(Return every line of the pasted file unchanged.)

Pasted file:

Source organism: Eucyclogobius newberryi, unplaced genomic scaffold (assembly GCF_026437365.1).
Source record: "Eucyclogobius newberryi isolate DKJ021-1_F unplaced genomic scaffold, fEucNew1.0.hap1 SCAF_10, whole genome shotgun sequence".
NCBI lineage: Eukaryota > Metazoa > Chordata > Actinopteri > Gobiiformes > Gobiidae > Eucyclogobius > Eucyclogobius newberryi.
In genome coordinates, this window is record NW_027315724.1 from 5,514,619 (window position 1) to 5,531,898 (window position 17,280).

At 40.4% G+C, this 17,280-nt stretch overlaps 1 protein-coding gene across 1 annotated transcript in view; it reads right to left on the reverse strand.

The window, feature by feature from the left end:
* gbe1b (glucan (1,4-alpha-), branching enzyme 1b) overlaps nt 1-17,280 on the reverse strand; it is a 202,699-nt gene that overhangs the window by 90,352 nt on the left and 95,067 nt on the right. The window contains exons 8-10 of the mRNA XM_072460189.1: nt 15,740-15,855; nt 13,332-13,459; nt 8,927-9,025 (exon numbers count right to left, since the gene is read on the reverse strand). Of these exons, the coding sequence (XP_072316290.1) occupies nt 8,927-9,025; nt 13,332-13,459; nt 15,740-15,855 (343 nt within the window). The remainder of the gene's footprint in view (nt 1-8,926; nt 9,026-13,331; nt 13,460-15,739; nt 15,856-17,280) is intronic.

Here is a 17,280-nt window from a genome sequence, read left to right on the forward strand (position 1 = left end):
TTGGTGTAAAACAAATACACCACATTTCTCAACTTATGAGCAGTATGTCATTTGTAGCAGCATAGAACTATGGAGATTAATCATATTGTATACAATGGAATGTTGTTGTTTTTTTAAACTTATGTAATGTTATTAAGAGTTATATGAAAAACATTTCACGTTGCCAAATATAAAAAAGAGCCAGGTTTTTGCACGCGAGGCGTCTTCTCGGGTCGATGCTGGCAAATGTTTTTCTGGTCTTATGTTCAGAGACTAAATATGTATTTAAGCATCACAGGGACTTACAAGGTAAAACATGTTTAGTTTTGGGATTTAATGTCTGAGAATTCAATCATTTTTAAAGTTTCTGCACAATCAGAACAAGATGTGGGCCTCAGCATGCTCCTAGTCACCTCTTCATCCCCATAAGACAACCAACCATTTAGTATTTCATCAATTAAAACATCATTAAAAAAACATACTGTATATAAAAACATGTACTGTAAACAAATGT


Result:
Source organism: Eucyclogobius newberryi, unplaced genomic scaffold (assembly GCF_026437365.1).
Source record: "Eucyclogobius newberryi isolate DKJ021-1_F unplaced genomic scaffold, fEucNew1.0.hap1 SCAF_10, whole genome shotgun sequence".
NCBI lineage: Eukaryota > Metazoa > Chordata > Actinopteri > Gobiiformes > Gobiidae > Eucyclogobius > Eucyclogobius newberryi.
In genome coordinates, this window is record NW_027315724.1 from 5,514,619 (window position 1) to 5,531,898 (window position 17,280).

At 40.4% G+C, this 17,280-nt stretch overlaps 1 protein-coding gene across 1 annotated transcript in view; it reads right to left on the reverse strand.

The window, feature by feature from the left end:
* gbe1b (glucan (1,4-alpha-), branching enzyme 1b) overlaps nt 1-17,280 on the reverse strand; it is a 202,699-nt gene that overhangs the window by 90,352 nt on the left and 95,067 nt on the right. The window contains exons 8-10 of the mRNA XM_072460189.1: nt 15,740-15,855; nt 13,332-13,459; nt 8,927-9,025 (exon numbers count right to left, since the gene is read on the reverse strand). Of these exons, the coding sequence (XP_072316290.1) occupies nt 8,927-9,025; nt 13,332-13,459; nt 15,740-15,855 (343 nt within the window). The remainder of the gene's footprint in view (nt 1-8,926; nt 9,026-13,331; nt 13,460-15,739; nt 15,856-17,280) is intronic.

Here is a 17,280-nt window from a genome sequence, read left to right on the forward strand (position 1 = left end):
TTGGTGTAAAACAAATACACCACATTTCTCAACTTATGAGCAGTATGTCATTTGTAGCAGCATAGAACTATGGAGATTAATCATATTGTATACAATGGAATGTTGTTGTTTTTTTAAACTTATGTAATGTTATTAAGAGTTATATGAAAAACATTTCACGTTGCCAAATATAAAAAAGAGCCAGGTTTTTGCACGCGAGGCGTCTTCTCGGGTCGATGCTGGCAAATGTTTTTCTGGTCTTATGTTCAGAGACTAAATATGTATTTAAGCATCACAGGGACTTACAAGGTAAAACATGTTTAGTTTTGGGATTTAATGTCTGAGAATTCAATCATTTTTAAAGTTTCTGCACAATCAGAACAAGATGTGGGCCTCAGCATGCTCCTAGTCACCTCTTCATCCCCATAAGACAACCAACCATTTAGTATTTCATCAATTAAAACATCATTAAAAAAACATACTGTATATAAAAACATGTACTGTAAACAAATGT